National security law is international practice: Chris Tang
Legislation to protect national security is international practice; Security Secretary Chris Tang Ping-keung wrote in an article that he said the enactment of Article 23 of the Basic Law will refer to UK law.
Tang published an article on Wednesday saying that maintaining national security is the right and duty of every country, and enacting national security laws is international practice.
“Despite this, the United States and other Western countries have deliberately denigrated and made false accusations regarding the enactment and implementation of Hong Kong’s national security law,” Tang said. “They also ‘demonized’ the enactment of Article 23 of the Basic Law.”
However, he continued, “in fact, they have also enacted national security laws and made legal changes from time to time.”
Tang said he noticed that the British Home Secretary had just submitted a National Security Bill to Parliament, which specifically mentioned national security risks to foreign countries such as espionage, foreign interference in the political system, sabotage, publication of false information and cybercrime. operations.
It was also said that the bill was intended to “legislate to forestall this threat”.
He said the UK bill included a wide range of new offenses and several measures aimed at restricting civil rights. Most of the proposed violations have extraterritorial effects, that is, regardless of the nationality of the perpetrator or the location of the organization that committed them.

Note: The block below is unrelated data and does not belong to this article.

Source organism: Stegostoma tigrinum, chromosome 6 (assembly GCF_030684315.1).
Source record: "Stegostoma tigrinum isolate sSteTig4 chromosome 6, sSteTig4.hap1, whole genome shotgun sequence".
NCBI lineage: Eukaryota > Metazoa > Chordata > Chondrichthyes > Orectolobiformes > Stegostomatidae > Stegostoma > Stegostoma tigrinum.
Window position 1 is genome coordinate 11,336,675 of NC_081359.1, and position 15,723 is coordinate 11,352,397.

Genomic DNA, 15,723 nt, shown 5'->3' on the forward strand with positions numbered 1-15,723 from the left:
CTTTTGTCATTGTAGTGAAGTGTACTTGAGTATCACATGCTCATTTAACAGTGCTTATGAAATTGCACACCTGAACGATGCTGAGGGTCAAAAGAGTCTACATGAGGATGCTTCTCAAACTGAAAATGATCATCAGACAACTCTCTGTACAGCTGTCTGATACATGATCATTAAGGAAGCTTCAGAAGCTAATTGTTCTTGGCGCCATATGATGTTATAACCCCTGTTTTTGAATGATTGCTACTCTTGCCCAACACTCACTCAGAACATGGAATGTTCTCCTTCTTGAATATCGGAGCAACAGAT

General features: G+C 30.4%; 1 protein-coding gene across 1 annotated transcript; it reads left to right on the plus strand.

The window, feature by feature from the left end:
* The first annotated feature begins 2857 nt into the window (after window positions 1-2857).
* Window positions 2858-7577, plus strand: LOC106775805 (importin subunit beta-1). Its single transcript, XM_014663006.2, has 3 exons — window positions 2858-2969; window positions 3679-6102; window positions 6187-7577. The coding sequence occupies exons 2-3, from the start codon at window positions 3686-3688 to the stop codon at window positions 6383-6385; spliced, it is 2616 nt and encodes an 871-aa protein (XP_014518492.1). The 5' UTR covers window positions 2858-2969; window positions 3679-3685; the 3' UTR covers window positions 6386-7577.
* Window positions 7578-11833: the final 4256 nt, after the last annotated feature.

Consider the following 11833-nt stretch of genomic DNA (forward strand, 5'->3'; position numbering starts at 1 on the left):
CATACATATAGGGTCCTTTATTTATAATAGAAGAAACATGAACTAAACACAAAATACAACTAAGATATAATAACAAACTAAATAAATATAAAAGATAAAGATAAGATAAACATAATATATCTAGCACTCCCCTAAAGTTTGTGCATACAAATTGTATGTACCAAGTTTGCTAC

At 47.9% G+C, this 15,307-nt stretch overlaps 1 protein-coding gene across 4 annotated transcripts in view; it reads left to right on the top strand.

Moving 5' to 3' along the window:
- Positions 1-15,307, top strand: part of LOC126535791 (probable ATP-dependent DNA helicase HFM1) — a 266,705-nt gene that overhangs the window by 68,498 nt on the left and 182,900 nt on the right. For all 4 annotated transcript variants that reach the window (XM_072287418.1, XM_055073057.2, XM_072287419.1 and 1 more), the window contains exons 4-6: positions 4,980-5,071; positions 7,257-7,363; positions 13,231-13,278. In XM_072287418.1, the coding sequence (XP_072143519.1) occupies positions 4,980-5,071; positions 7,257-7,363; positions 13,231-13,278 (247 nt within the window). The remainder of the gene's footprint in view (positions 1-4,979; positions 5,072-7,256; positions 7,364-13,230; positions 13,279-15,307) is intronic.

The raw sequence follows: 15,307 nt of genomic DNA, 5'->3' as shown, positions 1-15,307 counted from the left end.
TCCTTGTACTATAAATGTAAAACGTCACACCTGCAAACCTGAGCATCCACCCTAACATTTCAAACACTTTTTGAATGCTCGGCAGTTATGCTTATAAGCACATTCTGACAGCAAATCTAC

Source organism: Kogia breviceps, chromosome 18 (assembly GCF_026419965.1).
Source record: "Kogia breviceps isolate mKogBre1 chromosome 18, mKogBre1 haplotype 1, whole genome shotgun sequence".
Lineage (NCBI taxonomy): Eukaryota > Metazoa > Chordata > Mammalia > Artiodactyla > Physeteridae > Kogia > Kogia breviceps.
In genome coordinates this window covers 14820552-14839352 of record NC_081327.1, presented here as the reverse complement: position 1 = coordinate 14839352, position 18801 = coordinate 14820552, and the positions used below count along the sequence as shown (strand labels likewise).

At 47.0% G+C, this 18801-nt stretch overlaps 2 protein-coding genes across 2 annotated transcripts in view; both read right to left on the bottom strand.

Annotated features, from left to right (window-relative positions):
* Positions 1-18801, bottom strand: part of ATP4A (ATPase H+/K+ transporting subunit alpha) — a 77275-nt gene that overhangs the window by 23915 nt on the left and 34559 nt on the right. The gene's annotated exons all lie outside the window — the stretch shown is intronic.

Proposed measures include:
A modernized approach to the offense of espionage, which includes an offense of obtaining or disclosing protected information;
Expands espionage to include “trade secrets” when a person acts for, on behalf of, or with the intent to benefit from a foreign power and without authorization;
Introduces the new foreign interference ‘sabotage’ offence, respectively, a purpose injurious to the security or interests of the United Kingdom is carrying out an activity for a foreign power, and against acts in the name of a foreign power and intended to affect public functions, to manipulate if or how a person uses public services or participates in political or legal processes, or harms the security or interests of the country;
Introduces powers to assist investigating authorities in disrupting and investigating foreign power threat activities, including the ability to detain for up to 48 hours initially and subsequent judicial approval for a maximum period 14 days;
Prevent the exploitation of civil legal aid and civil damages systems by convicted terrorists by preventing funds from flowing to those who might use them to support terrorism;
Introduces a new regime of preventive and investigative measures, which gives the power to impose a series of restrictive measures on an individual when the Secretary of State reasonably believes that the individual is involved in foreign power threat activities , with a criminal offense for failure to comply with or for breaching a measure.
Authorities have been working on legislation under Article 23 of the Basic Law to fulfill the SAR government’s constitutional responsibility and improve national security laws, Tang said.
In addition to studying relevant national and local laws, the government will also refer to similar laws in other jurisdictions, including the aforementioned UK National Security Bill, to formulate a proposal tailored to the actual situation in Hong Kong. Kong.
He called on all sectors, especially foreign politicians, to consider the government’s proposal rationally and not to make double standards for interfering with the legislative work of the SAR government.